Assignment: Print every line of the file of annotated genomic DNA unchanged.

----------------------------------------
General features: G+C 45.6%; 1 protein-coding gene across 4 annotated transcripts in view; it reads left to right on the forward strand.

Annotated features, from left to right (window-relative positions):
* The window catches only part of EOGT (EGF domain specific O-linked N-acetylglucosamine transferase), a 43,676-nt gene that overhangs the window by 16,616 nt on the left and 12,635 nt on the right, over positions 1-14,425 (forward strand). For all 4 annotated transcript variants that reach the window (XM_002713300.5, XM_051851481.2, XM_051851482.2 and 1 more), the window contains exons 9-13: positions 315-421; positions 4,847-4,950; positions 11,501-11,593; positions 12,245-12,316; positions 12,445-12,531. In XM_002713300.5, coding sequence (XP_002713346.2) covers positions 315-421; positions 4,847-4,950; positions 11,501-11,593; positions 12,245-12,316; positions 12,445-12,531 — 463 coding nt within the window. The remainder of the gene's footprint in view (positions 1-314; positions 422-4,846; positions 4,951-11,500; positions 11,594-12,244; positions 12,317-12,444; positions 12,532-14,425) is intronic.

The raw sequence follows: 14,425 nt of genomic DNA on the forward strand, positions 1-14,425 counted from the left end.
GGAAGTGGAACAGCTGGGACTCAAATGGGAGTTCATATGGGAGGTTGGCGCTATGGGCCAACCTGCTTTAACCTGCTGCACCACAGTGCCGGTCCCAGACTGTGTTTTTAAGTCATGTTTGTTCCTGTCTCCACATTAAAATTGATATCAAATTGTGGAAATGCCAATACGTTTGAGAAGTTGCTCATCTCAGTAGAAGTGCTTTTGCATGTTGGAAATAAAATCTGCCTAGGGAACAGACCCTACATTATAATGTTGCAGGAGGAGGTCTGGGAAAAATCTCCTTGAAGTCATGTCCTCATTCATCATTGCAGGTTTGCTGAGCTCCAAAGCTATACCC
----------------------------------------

General features: G+C 45.6%; 1 protein-coding gene across 4 annotated transcripts in view; it reads left to right on the forward strand.

Annotated features, from left to right (window-relative positions):
* The window catches only part of EOGT (EGF domain specific O-linked N-acetylglucosamine transferase), a 43,676-nt gene that overhangs the window by 16,616 nt on the left and 12,635 nt on the right, over positions 1-14,425 (forward strand). For all 4 annotated transcript variants that reach the window (XM_002713300.5, XM_051851481.2, XM_051851482.2 and 1 more), the window contains exons 9-13: positions 315-421; positions 4,847-4,950; positions 11,501-11,593; positions 12,245-12,316; positions 12,445-12,531. In XM_002713300.5, coding sequence (XP_002713346.2) covers positions 315-421; positions 4,847-4,950; positions 11,501-11,593; positions 12,245-12,316; positions 12,445-12,531 — 463 coding nt within the window. The remainder of the gene's footprint in view (positions 1-314; positions 422-4,846; positions 4,951-11,500; positions 11,594-12,244; positions 12,317-12,444; positions 12,532-14,425) is intronic.

The raw sequence follows: 14,425 nt of genomic DNA on the forward strand, positions 1-14,425 counted from the left end.
GGAAGTGGAACAGCTGGGACTCAAATGGGAGTTCATATGGGAGGTTGGCGCTATGGGCCAACCTGCTTTAACCTGCTGCACCACAGTGCCGGTCCCAGACTGTGTTTTTAAGTCATGTTTGTTCCTGTCTCCACATTAAAATTGATATCAAATTGTGGAAATGCCAATACGTTTGAGAAGTTGCTCATCTCAGTAGAAGTGCTTTTGCATGTTGGAAATAAAATCTGCCTAGGGAACAGACCCTACATTATAATGTTGCAGGAGGAGGTCTGGGAAAAATCTCCTTGAAGTCATGTCCTCATTCATCATTGCAGGTTTGCTGAGCTCCAAAGCTATACCC